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  • Traditionally, independents DO NOT get 90 days to pay for stock. This is a very misleading comment and this really should be corrected. I've been in business for over 40 years and payment terms are usually 30 days, though some brands work on 60 days and they are few and far between. The 90 day figure I would suggest is the amount of time before the legal aspect of obtaining payment comes into play. I'm sure some Indies 'use and abuse' the 90 day rule, not because they don't have the means to pay, because they know they can get away with it!

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  • Some years back, during the 'boom' time, 90 days was the norm for me but I have since witnessed that go down to 60 days and then 30 days. Hwever many new brands that I now take on want cash up front.

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  • I've been in business for over 40 years and I can tell you 90 days is certainly not the norm. Further more you should have sold that stock within those 90 days so should not still owe for it.. Get real. Why should suppliers fund your business?

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  • Why should suppliers be expected to finance independent retailers to the point of providing terms of 90 days!!!!!! If the majority of the product has not sold in 90 days you shouldnt be buying it. Most brand holders pay upfront for our stock and have to extend credit and receive their money in small amounts. We have to provide personal guarantees to the banks or invest our own money to finance our businesses. Indies should wake up and smell the coffee. In the lower end of the market it is norm that independents pay upfront or clear their bills within 30 days max!!! Why are mid and top end retailers expecting miracles or favours. Scale down your lifestyles and pay your bills!!!!!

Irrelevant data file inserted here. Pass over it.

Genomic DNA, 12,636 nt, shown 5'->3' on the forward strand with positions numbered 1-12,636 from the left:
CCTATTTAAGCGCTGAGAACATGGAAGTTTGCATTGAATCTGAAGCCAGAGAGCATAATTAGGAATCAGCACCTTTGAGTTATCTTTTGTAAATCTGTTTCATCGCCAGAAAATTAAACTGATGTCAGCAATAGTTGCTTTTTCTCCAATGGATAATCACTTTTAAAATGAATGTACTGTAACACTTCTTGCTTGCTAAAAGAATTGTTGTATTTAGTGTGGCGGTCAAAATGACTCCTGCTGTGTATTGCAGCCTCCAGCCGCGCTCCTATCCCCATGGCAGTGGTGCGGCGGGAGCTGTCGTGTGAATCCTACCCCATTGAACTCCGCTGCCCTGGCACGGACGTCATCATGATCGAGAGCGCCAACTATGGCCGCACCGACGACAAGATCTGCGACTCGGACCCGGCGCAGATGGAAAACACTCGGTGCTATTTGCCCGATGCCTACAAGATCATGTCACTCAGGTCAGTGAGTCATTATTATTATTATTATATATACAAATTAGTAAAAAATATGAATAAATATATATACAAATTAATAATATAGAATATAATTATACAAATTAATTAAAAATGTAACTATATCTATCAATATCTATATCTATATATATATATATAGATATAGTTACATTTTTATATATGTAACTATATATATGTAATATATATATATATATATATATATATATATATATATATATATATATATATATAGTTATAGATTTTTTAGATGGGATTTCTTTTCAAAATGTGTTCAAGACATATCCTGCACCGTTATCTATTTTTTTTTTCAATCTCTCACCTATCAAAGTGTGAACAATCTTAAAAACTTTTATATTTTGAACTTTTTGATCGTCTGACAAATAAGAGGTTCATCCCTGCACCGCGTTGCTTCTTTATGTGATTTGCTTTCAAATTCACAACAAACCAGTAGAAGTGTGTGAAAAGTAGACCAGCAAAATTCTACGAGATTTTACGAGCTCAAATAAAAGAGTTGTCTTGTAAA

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  • Most brands are now asking indies for cash upfront. Do indies have so much cash lying around they can just pay upfront? No. Get real. Do brands want to see indies and trade with indies? Yes. There has to be a solution. Indies are crucial for the industry and brands usually start off stocking indies. A solution needs to be found for all concerned to strength the industry as a whole. Its not brands -v- indies. It seems to me about making it work for all and securing a long term future for all.

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  • If indies cant pay their bills sell an asset or pledge it to the bank or look at your business model and raise finance. We need indies but not the Zombie Variety!!!!!!

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  • If brands are being totally honest, they only really want to deal with Indies for credibility. The money is in the multiples and they know it.

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  • Problem lies that multiples other than a JD Sports and a few others all have no insurance cover so the best combination is strong multiples and strong indies. However there needs to be a mindset change amongst indies to invest and become liquid its not all about the shopfit which is important but also paying your bills on time.Ask the brand holders how long they have to wait for their money and people would be shocked. Sadly the amount of indies who seem to think that a great shopfit is an excuse not to invest into the working capital of the business because thats the brand holders job is too many.